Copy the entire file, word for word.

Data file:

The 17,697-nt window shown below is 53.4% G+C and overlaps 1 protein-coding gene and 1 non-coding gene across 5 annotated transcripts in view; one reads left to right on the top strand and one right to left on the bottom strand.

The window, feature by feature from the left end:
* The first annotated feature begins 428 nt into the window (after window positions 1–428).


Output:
The 17,697-nt window shown below is 53.4% G+C and overlaps 1 protein-coding gene and 1 non-coding gene across 5 annotated transcripts in view; one reads left to right on the top strand and one right to left on the bottom strand.

The window, feature by feature from the left end:
* The first annotated feature begins 428 nt into the window (after window positions 1–428).